Robotic surgery

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Robotic surgery is the use of robots in performing surgery. Three major advances aided by surgical robots have been remote surgery, minimally invasive surgery and unmanned surgery. Major potential advantages of robotic surgery are precision and miniaturization. Further advantages are articulation beyond normal manipulation and three-dimensional magnification.


In 1985 a robot, the PUMA 560, was used to place a needle for a brain biopsy using CT guidance. In 1988, the PROBOT, developed at Imperial College London, was used to perform prostatic surgery. The ROBODOC from Integrated Surgical Systems was introduced in 1992 to mill out precise fittings in the femur for hip replacement. Further development of robotic systems was carried out by Intuitive Surgical with the introduction of the da Vinci Surgical System and Computer Motion with the AESOP and the ZEUS robotic surgical system.

The da Vinci Surgical System is comprised of three components: a surgeon’s console, a patient-side robotic cart with 2 arms manipulated by the surgeon, and a high-definition 3D vision system in connection with a camera introduced into the body by a voice-controlled third arm on the robotic cart. Articulating surgical instruments are mounted on the robotic arms which are introduced into the body through cannulas. The surgeon’s hand movements are scaled and filtered to eliminate hand tremor then translated into micro-movements of the proprietary instruments. The da Vinci System is FDA cleared for a variety of surgical procedures including surgery for prostate cancer, hysterectomy and mitral valve repair and used in more than 800 hospitals in the Americas and Europe. The da Vinci System was used in 48,000 procedures in 2006 and sells for about $1.2 million.

  • In 1997 a reconnection of the fallopian tubes operation was performed successfully in Cleavland using ZEUS.[1]
  • The first unmanned robotic surgery took place in May 2006 in Italy.[3]


Cardiac surgery

Endoscopic coronary artery bypass (TECAB) surgery and mitral valve replacement have been performed. Totally closed chest, endoscopic mitral valve surgeries are being performed now with the robot.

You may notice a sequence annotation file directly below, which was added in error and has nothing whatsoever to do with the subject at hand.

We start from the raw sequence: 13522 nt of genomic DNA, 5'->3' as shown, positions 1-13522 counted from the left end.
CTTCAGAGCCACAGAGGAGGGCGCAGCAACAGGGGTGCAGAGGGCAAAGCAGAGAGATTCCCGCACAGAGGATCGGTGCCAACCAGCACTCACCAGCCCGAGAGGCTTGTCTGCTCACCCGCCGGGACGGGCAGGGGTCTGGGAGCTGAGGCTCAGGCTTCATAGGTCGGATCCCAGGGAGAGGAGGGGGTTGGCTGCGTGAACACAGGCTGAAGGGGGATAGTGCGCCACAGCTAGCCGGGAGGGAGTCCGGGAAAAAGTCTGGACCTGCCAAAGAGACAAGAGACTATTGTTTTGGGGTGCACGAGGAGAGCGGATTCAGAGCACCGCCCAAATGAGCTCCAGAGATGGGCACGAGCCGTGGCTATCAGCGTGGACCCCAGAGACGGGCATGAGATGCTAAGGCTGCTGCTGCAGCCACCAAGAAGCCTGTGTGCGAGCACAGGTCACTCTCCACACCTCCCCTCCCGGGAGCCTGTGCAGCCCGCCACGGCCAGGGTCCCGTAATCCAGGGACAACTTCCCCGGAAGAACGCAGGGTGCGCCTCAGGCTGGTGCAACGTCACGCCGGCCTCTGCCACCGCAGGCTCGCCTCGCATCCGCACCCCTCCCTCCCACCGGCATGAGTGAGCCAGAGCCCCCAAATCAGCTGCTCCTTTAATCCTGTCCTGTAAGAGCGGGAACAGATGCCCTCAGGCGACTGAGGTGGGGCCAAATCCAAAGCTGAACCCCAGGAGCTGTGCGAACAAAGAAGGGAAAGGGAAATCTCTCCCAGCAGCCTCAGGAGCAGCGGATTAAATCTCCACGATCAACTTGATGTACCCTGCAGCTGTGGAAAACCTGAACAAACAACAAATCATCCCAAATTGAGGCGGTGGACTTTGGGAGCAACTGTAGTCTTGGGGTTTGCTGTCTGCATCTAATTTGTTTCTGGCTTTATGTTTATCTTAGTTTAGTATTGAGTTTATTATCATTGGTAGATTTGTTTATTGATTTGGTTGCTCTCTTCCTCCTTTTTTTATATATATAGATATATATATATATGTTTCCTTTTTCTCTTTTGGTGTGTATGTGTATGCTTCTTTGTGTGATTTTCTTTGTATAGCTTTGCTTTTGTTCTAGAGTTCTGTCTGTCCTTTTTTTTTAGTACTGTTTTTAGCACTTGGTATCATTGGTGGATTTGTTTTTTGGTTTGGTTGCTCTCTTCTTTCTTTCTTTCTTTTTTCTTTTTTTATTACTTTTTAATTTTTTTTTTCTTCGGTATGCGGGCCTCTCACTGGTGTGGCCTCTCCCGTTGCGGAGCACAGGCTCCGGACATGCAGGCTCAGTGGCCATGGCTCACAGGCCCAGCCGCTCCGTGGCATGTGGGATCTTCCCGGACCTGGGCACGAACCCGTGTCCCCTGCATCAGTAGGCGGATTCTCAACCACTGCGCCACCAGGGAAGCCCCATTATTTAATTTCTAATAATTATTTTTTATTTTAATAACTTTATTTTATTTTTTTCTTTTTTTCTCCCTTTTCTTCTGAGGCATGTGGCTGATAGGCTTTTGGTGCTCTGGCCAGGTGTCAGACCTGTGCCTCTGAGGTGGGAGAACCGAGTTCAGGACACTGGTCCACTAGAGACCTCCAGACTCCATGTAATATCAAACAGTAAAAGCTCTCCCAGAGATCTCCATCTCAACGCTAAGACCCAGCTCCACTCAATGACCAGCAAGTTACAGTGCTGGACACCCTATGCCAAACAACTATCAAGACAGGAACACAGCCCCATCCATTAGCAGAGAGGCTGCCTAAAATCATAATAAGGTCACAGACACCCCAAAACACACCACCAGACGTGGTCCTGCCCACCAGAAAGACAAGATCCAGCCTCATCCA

Gastrointestinal surgery

Multiple types of procedures have been performed with either the Zeus or da Vinci robot systems, including bariatric surgery.


Reproductive surgery and ablative surgery including hysterectomy have been performed.


Several systems for stereotactic intervention are currently on the market. MD Robotic's NeuroArm is the world’s first MRI-compatible surgical robot.


The ROBODOC system was released in 1992 by the Integrated Surgical Systems, Inc[4].


Surgical robotics has been used in many types of pediatric surgical procedures including: tracheoesophageal fistula repair, cholecystectomy, nissen fundoplication, morgagni hernia repair, kasai portoenterostomy, congenital diaphragmatic hernia repair, and others. On January 17, 2002, surgeons at Children's Hospital of Michigan in Detroit performed the nation's first advanced computer-assisted robot-enhanced surgical procedure at a children's hospital.


The da Vinci robot is commonly used to remove the prostate gland for cancer, repair obstructed kidneys, repair bladder abnormalities and removed diseased kidneys.


Current equipment is expensive to obtain, maintain and operate. If one of the older model non-autonomous robots is being used, surgeons and staff need special training. Data collection of procedures and their outcomes remains limited.

Miniature robotics

As scientists seek to improve the versatility and utility of robotics in surgery, some are attempting to miniaturize the robots. For example, the University of Nebraska Medical Center has led a multi-campus effort to provide collaborative research on mini-robotics among surgeons, engineers and computer scientists.[5]

See also



  • Monkman. G.J., S. Hesse, R. Steinmann & H. Schunk – Robot Grippers - Wiley, Berlin 2007.
  • Füchtmeier. B., S. Egersdoerfer, R. Mai, R. Hente, D. Dragoi, G.J. Monkman & M. Nerlich - Reduction of femoral shaft fractures in vitro by a new developed reduction robot system "RepoRobo" - Injury - 35 ppSA113-119, Elsevier 2004.
  • Daniel Ichbiah. Robots : From Science Fiction to Technological Revolution.
  • Dharia SP, Falcone T. Robotics in reproductive medicine. Fertil Steril 84:1-11,2005.
  • Pott PP, Scharf H-P, Schwarz MLR, Today’s State of the Art of surgical Robotics, Journal of Computer Aided Surgery, 10,2, 101-132, 2005.
  • Lorincz A, Langenburg S, Klein MD. Robotics and the pediatric surgeon. Curr Opin Pediatr. 2003 Jun;15(3):262-6.

External links

et:Meditsiinirobot it:Chirurgia robotica